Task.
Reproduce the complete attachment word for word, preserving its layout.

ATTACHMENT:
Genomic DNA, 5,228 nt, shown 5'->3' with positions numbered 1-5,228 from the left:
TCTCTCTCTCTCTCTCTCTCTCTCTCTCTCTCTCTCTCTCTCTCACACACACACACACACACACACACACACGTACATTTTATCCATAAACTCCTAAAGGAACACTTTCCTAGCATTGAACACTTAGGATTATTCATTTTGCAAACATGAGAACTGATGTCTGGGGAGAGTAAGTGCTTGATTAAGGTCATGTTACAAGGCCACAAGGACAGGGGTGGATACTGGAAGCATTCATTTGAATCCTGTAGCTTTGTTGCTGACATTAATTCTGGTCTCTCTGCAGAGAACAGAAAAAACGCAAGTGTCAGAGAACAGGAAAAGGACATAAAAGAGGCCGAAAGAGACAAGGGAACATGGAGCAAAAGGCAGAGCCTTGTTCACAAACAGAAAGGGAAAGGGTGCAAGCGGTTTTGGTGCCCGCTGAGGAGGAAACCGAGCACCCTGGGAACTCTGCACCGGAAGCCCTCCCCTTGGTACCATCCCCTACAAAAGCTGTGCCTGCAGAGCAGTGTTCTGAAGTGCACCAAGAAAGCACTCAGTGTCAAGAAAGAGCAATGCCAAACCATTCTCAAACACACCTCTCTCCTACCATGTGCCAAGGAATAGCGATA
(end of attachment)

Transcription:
Genomic DNA, 5,228 nt, shown 5'->3' with positions numbered 1-5,228 from the left:
TCTCTCTCTCTCTCTCTCTCTCTCTCTCTCTCTCTCTCTCTCTCACACACACACACACACACACACACACACGTACATTTTATCCATAAACTCCTAAAGGAACACTTTCCTAGCATTGAACACTTAGGATTATTCATTTTGCAAACATGAGAACTGATGTCTGGGGAGAGTAAGTGCTTGATTAAGGTCATGTTACAAGGCCACAAGGACAGGGGTGGATACTGGAAGCATTCATTTGAATCCTGTAGCTTTGTTGCTGACATTAATTCTGGTCTCTCTGCAGAGAACAGAAAAAACGCAAGTGTCAGAGAACAGGAAAAGGACATAAAAGAGGCCGAAAGAGACAAGGGAACATGGAGCAAAAGGCAGAGCCTTGTTCACAAACAGAAAGGGAAAGGGTGCAAGCGGTTTTGGTGCCCGCTGAGGAGGAAACCGAGCACCCTGGGAACTCTGCACCGGAAGCCCTCCCCTTGGTACCATCCCCTACAAAAGCTGTGCCTGCAGAGCAGTGTTCTGAAGTGCACCAAGAAAGCACTCAGTGTCAAGAAAGAGCAATGCCAAACCATTCTCAAACACACCTCTCTCCTACCATGTGCCAAGGAATAGCGATA